|Mike Trout's stranglehold on the AL MVP field is increasing. (Getty Images)|
It's time, once again, to check in on where the race for American League MVP stands.
This surely will fall on deaf ears, but it's worth reminding the readership that these are not necessarily my picks. This is an educated list based upon historical MVP voting standards. For example, I don't care about win-loss record for starting pitchers, but the voters historically very much do.
As things stand, this appears to be a three-horse race, with one sporting a multilength lead.
Mike Trout, Angels: The Angels have won 11 of their last 12 and are only one game out of a playoff spot while Trout has homered in consecutive games and is back on track. I believe he wins this award with ease, anyway. But if the Angels make the playoffs and the Tigers don't (Cabrera, see below), Trout is an utter lock. He leads the majors in runs and stolen bases -- despite not having been called up until late April and leads the AL in batting average. Team that with 27 homers, superb defense and the Angels being 20 games over .500 when Trout starts, and it's not difficult to understand why this looks like a landslide.
Adrian Beltre, Rangers: In his last 24 games, Beltre is hitting .389/.422/.863(!) with 11 homers and 24 RBI. He routinely puts on defensive clinics at third base, too, but the hunch here is the Rangers vote goes to a certain high-profile outfielder.
Adam Jones, Orioles: The longer the Orioles surprise by hanging around in the playoff race, the more we must consider they'll have a factor in MVP voting. Jones has played in all 140 games to date (starting 139) and hit .288/.334/.514 with 29 homers, 32 doubles, 74 RBI, 86 runs and 13 stolen bases. He's a great defender in center field, too. If he gets hot down the stretch and reaches, say, 35 homers, 90 RBI, 100 runs and 20 steals while the Orioles win the AL East, Jones could be looking at a top-five finish.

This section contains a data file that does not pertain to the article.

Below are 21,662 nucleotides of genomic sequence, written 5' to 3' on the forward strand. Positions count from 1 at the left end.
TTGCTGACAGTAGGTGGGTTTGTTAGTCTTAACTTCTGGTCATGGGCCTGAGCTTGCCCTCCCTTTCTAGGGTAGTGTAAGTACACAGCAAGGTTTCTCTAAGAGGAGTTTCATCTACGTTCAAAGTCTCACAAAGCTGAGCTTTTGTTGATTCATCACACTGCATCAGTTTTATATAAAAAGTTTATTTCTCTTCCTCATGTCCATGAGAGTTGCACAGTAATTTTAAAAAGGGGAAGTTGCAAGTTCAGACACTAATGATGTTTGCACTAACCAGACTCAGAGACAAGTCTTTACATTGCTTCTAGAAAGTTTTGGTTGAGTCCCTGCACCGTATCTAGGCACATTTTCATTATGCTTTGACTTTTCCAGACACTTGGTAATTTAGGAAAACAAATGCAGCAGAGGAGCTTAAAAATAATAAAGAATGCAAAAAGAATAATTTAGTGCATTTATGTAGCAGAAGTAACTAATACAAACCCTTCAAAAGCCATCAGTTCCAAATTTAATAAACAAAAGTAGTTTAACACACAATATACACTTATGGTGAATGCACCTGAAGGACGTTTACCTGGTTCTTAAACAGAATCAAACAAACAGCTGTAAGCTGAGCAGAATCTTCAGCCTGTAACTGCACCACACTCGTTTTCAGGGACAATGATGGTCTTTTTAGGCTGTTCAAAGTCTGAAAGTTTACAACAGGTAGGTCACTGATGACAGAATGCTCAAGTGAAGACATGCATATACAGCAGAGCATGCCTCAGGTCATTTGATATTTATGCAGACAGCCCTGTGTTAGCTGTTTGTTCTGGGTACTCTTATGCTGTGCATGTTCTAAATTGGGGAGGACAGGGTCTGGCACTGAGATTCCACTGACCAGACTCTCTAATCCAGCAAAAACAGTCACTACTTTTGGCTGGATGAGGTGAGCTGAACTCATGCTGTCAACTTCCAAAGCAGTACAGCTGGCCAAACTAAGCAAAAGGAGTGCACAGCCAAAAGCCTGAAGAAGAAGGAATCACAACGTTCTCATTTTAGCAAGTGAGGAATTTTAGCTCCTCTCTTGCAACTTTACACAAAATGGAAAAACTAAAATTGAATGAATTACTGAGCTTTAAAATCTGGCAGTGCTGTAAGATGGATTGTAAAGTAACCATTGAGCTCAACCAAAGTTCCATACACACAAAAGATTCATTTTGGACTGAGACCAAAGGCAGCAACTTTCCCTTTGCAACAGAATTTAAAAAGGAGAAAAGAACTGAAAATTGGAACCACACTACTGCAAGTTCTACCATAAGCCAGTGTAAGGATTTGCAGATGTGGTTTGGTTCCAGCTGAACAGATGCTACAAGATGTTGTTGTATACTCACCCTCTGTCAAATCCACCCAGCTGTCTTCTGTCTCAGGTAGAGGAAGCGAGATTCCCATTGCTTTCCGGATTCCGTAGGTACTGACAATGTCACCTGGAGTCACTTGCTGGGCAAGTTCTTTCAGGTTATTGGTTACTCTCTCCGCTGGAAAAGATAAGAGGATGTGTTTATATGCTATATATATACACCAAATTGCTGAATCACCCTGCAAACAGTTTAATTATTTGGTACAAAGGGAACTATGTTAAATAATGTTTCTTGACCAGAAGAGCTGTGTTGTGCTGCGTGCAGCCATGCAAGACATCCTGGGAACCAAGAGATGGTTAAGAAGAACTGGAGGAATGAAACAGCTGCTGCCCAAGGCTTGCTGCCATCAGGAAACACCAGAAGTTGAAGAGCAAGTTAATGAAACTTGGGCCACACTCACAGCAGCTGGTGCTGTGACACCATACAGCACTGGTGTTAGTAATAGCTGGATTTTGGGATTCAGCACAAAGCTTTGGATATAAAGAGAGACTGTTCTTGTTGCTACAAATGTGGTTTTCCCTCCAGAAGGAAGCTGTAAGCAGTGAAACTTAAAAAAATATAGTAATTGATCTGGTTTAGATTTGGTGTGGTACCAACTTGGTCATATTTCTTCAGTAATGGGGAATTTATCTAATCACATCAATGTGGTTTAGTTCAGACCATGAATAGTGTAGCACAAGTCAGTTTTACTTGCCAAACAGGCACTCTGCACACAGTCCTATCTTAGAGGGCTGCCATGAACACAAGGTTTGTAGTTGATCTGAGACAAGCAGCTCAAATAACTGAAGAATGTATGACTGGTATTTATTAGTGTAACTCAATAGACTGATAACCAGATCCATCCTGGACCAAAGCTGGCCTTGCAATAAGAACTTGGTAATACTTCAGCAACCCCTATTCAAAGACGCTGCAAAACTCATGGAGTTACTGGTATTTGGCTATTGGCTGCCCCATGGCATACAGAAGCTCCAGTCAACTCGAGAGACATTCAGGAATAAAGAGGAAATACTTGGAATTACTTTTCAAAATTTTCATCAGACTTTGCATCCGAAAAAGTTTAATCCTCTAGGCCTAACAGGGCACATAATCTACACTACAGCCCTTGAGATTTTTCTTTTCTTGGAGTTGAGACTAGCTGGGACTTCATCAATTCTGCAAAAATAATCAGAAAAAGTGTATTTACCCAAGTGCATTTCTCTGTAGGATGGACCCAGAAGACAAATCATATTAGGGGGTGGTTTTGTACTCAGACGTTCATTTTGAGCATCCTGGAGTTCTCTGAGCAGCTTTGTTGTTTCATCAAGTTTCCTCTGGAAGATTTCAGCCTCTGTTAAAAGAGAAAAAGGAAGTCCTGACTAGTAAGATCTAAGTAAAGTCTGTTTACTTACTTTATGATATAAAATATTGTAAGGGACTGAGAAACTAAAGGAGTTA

Miguel Cabrera, Tigers: He's still the strong runner-up, with 35 homers, 116 RBI and an AL-best .980 OPS. Now, this is where Tigers fans -- or people who hate the Angels or Trout for whatever reason -- kick and scream about how there's no way Cabrera shouldn't win. It's pretty simple, really. The edge that Cabrera has in power (which is only 17 points in slugging percentage, by the way) is more than mitigated by Trout's superiority in every other facet of the game, and the RBI difference is due to lineup construction (Trout hits leadoff and has far fewer RBI chances).
Robinson Cano, Yankees: Obviously in the mix, I don't love his chances at winning as things stand. Of course, we've seen how hot Cano can get. If he goes nuts in the last three weeks and the Yankees run away with the East, he'll have a legitimate shot.
Josh Hamilton, Rangers: With six homers and 12 RBI in his last 14 games, Hamilton now leads the majors with 40 bombs and 119 RBI. He appears to be firmly slotted as No. 3 at this juncture, but things easily easily change in the last three weeks. Red-hot Septembers often propel players to victory in the voting -- especially when said player is the offensive anchor for the best team in baseball.
Derek Jeter, Yankees: Jeter has a few things in his favor. First, he's leading the AL in hits with 191. Second, he's hitting .324 for a first-place team. Finally, the 38-year-old all-time great has never won an MVP award (should have won in 2006, in my opinion), so would the narrative of Jeter taking the MVP this season win out? If the Yankees win the East and Jeter leads the AL in hits and average, it's possible.
Justin Verlander, Tigers: He's having an excellent season, but with a 13-8 record -- wrong or not -- he's cooked in MVP voting. No repeat here.